One of the most important parts of any project is your cast. Casting.

A great cast can make or break your film or project on many levels.  But, many filmmakers look at the casting process as a path of least resistance. They disregard the fact that when they undertake a film project, with so many uncertainties, casting is where you want to exert a bit more effort!  

There are several ways to make the right casting decisions that will drastically improve your chances for success.  A few simple considerations up front can save you time and make sure your film sees the light of day when you wrap production.  Here are our best tips for casting that every filmmaker should use.


Can You Afford A Casting Director?



Get the best casting director

There are many reasons a filmmaker should hire a casting director if they have the budget.

Casting Directors specialize in locating the best possible fit for all the characters in your production.  

Furthermore, they open many doors that filmmakers wouldn’t know how to.   

They can increase the value of your film by attracting name talent with whom they already have a relationship.

Further still, good casting directors know how to interpret the creative language into living breathing talent.  

All of the tips you need to learn, they already know. They cast on a daily basis and many are good at their job  

In other words, if you can afford one, there is no reason you shouldn’t hire a Casting Director.  

It’s wise to do so early in your development phase for all of the reasons above.  There are financial benefits to attaching a well-known actor early in the game.


Just know what you’re looking for

There are very different reasons for casting A-List Celebrities,  TV Stars on the rise, trained and seasoned theater professionals or unknown talents.  

All of them have worthwhile benefits.

When you attempt to cast an A-List, bonafide movie star, it is usually to raise the profile and budget of your project.  

While it is difficult to break into the rarified air of movie stardom, if you do, your project immediately becomes something of note and financial worth.

But, good luck getting the script to them without a very big casting director.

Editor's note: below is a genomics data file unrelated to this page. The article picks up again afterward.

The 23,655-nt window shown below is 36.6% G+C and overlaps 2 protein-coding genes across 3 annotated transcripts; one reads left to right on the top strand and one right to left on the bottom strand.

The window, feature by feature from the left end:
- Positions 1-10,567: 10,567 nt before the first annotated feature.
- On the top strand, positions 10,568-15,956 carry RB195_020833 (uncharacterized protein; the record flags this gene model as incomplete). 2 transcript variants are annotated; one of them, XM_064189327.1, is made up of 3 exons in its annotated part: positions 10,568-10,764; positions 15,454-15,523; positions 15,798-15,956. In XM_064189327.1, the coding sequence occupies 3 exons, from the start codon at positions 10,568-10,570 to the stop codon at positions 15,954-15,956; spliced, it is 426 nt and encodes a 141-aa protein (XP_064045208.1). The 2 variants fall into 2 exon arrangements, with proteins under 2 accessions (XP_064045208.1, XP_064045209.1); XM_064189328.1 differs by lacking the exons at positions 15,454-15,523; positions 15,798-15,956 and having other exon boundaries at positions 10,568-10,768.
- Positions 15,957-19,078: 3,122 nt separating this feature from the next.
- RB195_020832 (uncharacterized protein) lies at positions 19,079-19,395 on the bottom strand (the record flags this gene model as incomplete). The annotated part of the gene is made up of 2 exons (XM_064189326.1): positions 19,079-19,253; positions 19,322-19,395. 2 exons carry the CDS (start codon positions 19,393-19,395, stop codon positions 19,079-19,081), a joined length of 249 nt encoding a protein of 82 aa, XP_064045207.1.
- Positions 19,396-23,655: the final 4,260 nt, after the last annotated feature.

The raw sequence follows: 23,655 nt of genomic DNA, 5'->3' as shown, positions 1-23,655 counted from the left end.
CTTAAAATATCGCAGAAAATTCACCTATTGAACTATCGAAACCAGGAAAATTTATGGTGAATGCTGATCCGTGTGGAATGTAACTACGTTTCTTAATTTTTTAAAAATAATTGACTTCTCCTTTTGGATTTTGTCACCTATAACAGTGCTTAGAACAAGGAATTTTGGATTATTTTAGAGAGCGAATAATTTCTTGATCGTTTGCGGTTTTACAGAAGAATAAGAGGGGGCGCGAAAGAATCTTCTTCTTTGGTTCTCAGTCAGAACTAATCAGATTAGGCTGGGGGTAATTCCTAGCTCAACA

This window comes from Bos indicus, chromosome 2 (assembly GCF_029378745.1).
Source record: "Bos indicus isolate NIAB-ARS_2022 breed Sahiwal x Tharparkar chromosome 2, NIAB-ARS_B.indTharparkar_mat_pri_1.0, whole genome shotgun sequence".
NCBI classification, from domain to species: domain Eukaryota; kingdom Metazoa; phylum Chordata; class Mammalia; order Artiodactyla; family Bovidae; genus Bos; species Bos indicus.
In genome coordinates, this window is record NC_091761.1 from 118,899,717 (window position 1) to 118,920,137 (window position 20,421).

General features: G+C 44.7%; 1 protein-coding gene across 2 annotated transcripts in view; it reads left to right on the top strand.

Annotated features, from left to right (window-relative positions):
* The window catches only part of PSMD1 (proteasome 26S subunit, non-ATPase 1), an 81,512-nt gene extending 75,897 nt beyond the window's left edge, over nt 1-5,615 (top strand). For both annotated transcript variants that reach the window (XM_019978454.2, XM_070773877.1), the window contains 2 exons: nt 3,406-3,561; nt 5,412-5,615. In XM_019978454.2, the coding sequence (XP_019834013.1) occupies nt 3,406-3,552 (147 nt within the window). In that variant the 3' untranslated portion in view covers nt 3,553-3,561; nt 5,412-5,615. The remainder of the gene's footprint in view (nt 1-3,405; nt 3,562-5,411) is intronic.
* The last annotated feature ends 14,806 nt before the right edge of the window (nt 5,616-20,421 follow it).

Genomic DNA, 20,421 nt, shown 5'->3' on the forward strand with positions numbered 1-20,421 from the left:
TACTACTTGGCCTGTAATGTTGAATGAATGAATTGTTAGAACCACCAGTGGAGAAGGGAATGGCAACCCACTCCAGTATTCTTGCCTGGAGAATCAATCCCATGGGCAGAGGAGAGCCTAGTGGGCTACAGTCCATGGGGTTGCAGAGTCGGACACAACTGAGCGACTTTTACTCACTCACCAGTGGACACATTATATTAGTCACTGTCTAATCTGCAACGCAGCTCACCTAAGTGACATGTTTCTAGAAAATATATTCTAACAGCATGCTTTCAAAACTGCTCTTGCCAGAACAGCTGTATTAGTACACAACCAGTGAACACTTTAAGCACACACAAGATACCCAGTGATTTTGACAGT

TV Stars on the rise are much more approachable and will give some of the cachet of the movie-star without the baggage that comes along.

By all means, reach out to talent agents and managers for your favorite television stars.

The trained theater actor will lend a certain gravitas to your project but at union scale wages.  

When you add their names to your cast you know that you will get the talent.  A certain critical appeal is certain.

Unknown or undiscovered talent is certainly the most affordable and you may get the credit for discovering the next big thing.  

Using unknown talent is recommended if you have a masterpiece of a script that will stand on its own without the pomp of a celebrity name.

Only you and your budget can decide what you need from the casting process.  

But the most basic principle of casting is knowing why you’re going after the kind of talent you’re looking for.


Use every part of the process

You want to keep a record of everything you do at this point.  This includes the beginning of the process of finding the talent for your film or video.  This will be of particular import if you will be submitting your project for distribution.

This may seem a bit extra, but trust us, it will be helpful for building your electronic press kit at the end of the production.


Beginning the Casting Process



Get rid of your tunnel vision

The first step in the process after you have decided what kind of talent you want is

Despite using the most advanced cameras, having a fantastic director and cinematographer and synching amazing music, if your cast is sub-optimal, your film, short or commercial is likely to fall flat.  While there are many types of projects that need varying degrees of hands-on casting, there is no doubt that a cast can make or break the outcome of what eventually gets filmed.


Expect the best and get ‘em

Knowing where to post your casting notice is an essential part of getting the best talent for your production.  It is also one that is determined by the budget.

If you have reached out to your favorites through their reps then there are several services you want to use for a general casting call.

Casting Services:

  • Breakdown Services - Which goes out to actor’s reps for their consideration.
  • Actor’s Access - A service that allows self-submission from actors themselves.
  • Backstage - Allows those with and without reps to submit headshots and resumes.  
  • Other casting sites may be useful:
  • Casting Networks- Vets it’s talent by those with representation.
  • Casting Frontier - One of the first to offer digital casting solutions.
  • Playbill - This one is primarily known for theater talent.


Make sense of your submissions

Let us be clear, you will be inundated with headshots, resumes, and reels. Los Angeles and New York, particularly, are filled with actors.  Newly minted actors and veterans alike will be submitting to your casting call. Half of the submissions will be completely unsuitable for the roles you’re offering.

Again, you want to think outside of the box so take a moment to consider if your protagonist is something other than the norm, or what you had in mind.

After you have looked at and passed over half of the resumes, place the remainder into piles by character.  

Now, remember the headshot is an idealized version of the actor.  Take them at face value.

The resume is very important.  Here are a few considerations for every resume:

  • Look for experience in genre and range.  
  • Get a sense of their ages from the years listed in their education.
  • Lastly, consider their extra skills such as instruments, languages, and sports.  These may be a good indication of the types of personality suitable for the role and for the production.  

Half of casting is who you will be able to work with for long periods of time.  If there are common interests, then you may have met someone you can collaborate with ease.